Creating at-home science experiments is not only super-fun for kids, but it also helps develop a child’s resourcefulness by allowing them to set goals, plan, and problem-solve. Learning how to create these science projects also helps nurture a child’s curiosity about how things work in the world. It expands their understanding of knowledge, including the mechanics of how things operate. Plus, they just love doing rad things! Enter the water rocket. Learning how to make water rockets is a dynamic DIY activity for kids that will — score — keep them occupied.
Bonus: This activity doesn’t require a ton of materials. While there are variations of designs, all you basically need is a plastic bottle, water, cork, needle adaptor, and pump. And, of course, a large space outdoors for the rocket to fly. Lookin’ to learn more about how to make a water rocket? We’ve got you covered.
What is a water rocket?
Basically, a water rocket is a type of model rocket that uses H20 as its generator when the water gets forced out by a pressurized gas (usually air compressed from a bicycle pump or air compressor). The pressure of the air pushing the water is strong enough to force the cork out of the end of the bottle. There is push-pull energy at play as the water rushes out of the bottle in one direction while the bottle pushes back in the other, resulting in the rocket shooting up into the sky. Whoa!
The majority of bottle rockets will consist of a body made from a plastic soft drink bottle and four fins. The fins help add surface area to the rear of the rocket, which keeps the rocket’s nose guided towards the wind. Adding a nose cone can greatly reduce resistance and provide weight to help stabilize the rocket in flight — plus, it will look more like an actual rocket.
What do you need to make a water bottle rocket?
- An empty two-liter plastic bottle
- Cardboard or construction paper to make into a cone and four fins
- A cork
- A pump (a bicycle pump or a simple air compressor will do)
How do you construct a water bottle rocket?
- Fill the bottle one-quarter full of water and push the cork in tightly.
- Push the needle of the pump through the cork. Trim the cork accordingly.
- Decorate the bottle with the cone and fins. Place the cone over the front of the bottle (over the cork) and place the four fins at the bottom of the bottle.
- Take the bottle outside (if you’re not outdoors already) and connect the pump to the needle adaptor. Place it on its launching pad, which can be as simple as resting it on a box or a small platform.
- Pump air into the bottle. Word of caution: Water rockets can be dangerous. It’s critical, especially for little ones, not to approach a pressurized rocket. The force of the pump will cause liftoff in seconds, which is why it’s imperative for adults to either supervise or be in charge of the liftoff entirely.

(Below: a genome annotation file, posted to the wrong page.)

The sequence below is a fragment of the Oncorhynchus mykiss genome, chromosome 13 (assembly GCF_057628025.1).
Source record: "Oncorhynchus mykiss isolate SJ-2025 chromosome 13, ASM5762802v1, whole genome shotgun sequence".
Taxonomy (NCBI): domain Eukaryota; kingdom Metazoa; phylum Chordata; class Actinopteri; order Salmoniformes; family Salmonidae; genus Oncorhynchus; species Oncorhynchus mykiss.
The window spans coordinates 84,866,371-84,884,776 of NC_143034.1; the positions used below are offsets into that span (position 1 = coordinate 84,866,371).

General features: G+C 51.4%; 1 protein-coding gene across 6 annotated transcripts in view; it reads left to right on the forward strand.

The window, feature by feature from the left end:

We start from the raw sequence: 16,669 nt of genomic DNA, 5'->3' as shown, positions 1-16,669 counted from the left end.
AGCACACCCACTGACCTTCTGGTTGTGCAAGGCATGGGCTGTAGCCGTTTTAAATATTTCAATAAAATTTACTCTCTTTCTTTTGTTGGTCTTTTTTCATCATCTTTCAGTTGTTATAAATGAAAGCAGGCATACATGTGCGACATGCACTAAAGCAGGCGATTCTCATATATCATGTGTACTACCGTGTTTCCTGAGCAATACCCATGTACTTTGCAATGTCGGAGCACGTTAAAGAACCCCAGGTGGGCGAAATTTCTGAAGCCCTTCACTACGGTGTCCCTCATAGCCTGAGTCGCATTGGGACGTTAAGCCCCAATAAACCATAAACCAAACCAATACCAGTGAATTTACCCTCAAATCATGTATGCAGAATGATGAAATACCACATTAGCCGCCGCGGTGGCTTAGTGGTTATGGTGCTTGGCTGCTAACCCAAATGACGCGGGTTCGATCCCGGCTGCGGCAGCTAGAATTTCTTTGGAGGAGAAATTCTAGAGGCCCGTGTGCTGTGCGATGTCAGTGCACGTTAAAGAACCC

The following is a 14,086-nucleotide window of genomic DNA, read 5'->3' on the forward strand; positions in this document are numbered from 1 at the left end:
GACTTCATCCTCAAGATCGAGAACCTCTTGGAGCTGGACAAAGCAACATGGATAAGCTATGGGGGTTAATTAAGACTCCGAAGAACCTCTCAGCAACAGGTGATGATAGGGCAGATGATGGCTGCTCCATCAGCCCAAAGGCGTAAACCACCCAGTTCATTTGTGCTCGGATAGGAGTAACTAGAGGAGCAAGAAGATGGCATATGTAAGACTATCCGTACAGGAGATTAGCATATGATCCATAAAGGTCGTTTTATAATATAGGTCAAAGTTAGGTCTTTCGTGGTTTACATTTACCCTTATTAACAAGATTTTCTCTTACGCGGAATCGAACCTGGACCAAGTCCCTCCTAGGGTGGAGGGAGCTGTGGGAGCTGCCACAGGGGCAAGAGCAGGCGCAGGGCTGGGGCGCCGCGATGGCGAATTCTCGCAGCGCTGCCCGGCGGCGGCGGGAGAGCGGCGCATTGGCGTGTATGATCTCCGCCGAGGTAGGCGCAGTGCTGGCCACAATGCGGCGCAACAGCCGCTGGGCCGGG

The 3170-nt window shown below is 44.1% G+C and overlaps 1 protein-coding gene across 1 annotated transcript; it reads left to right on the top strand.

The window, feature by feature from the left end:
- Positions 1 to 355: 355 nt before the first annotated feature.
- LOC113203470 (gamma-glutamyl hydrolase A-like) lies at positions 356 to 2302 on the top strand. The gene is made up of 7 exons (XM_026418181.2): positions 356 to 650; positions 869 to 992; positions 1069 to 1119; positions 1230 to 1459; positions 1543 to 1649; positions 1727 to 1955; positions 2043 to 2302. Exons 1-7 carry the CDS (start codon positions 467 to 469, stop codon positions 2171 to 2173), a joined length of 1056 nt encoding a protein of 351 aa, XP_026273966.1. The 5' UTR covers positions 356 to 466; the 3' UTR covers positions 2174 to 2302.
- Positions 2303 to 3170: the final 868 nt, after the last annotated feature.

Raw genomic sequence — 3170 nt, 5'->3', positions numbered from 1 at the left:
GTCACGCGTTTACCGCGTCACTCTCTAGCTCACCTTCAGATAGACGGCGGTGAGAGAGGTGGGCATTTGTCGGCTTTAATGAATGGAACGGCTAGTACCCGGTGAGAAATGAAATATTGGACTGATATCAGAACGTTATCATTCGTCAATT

- Watch your rocket fly!
What are some easy designs?
When it comes to sprucing up your design, they basically have the same concept — bottle, cone, and fins — but you can jazz up your water bottle rocket with different colors on the cone and fin. You might want to swap out a bigger for a smaller bottle, or vice versa. Adding a parachute using a garbage bag is also a nice touch.
How high do water rockets go?
To your kid, their water rocket can break the atmosphere and touch the moon. However, realistically, they can go as high as 100 to 130 feet. If you want your water rocket to get air, increase the pressure inside of the bottle to increase the thrust.
How do I make my water rocket fly higher?
Now that you know how high your water rocket can go, shoot for the stars. For your creation to get some serious air, it’s important to build a sizeable amount of thrust or force. Do this by increasing the pressure inside the bottle. Also, make sure you use the right amount of water to keep your aircraft from being weighed down. Use a nozzle that’s proportionate to your rocket and add no more than three fins to your spaceship. And remember before your rocket takes off, let the air inside the pressure chamber cool down. When air is first inside of the rocket, it’s hot. But as the temperature decreases, the pressure drops. You’ll also get way more air if you fly your rocket on a windless day. A breeze can hurt your rocket’s flight pattern and keep it from reaching its full height.
Where can you buy water rocket toys?
Of course, you might want to buy a water rocket for your kiddo instead of DIY’ing it. Happily, you’ll find plenty of these toys available. Here are a few of our favorites:
Who invented water rockets?
There are many origins when it comes to water rockets. Joanes de Fontana was one of the first to make water pressurized weapons. During the 17th century, he created the first torpedo rocket, which blew up enemy ships. The first steam-powered rockets were made in 300 BCE. Aulus Gellius modeled it. He created a model pigeon that used steam to “fly” while wires hoisted it up. After a few hundred years, Hero of Alexandria created a similar rocket that used steam as well. He used a water basin, fire, and pipes to power his device.
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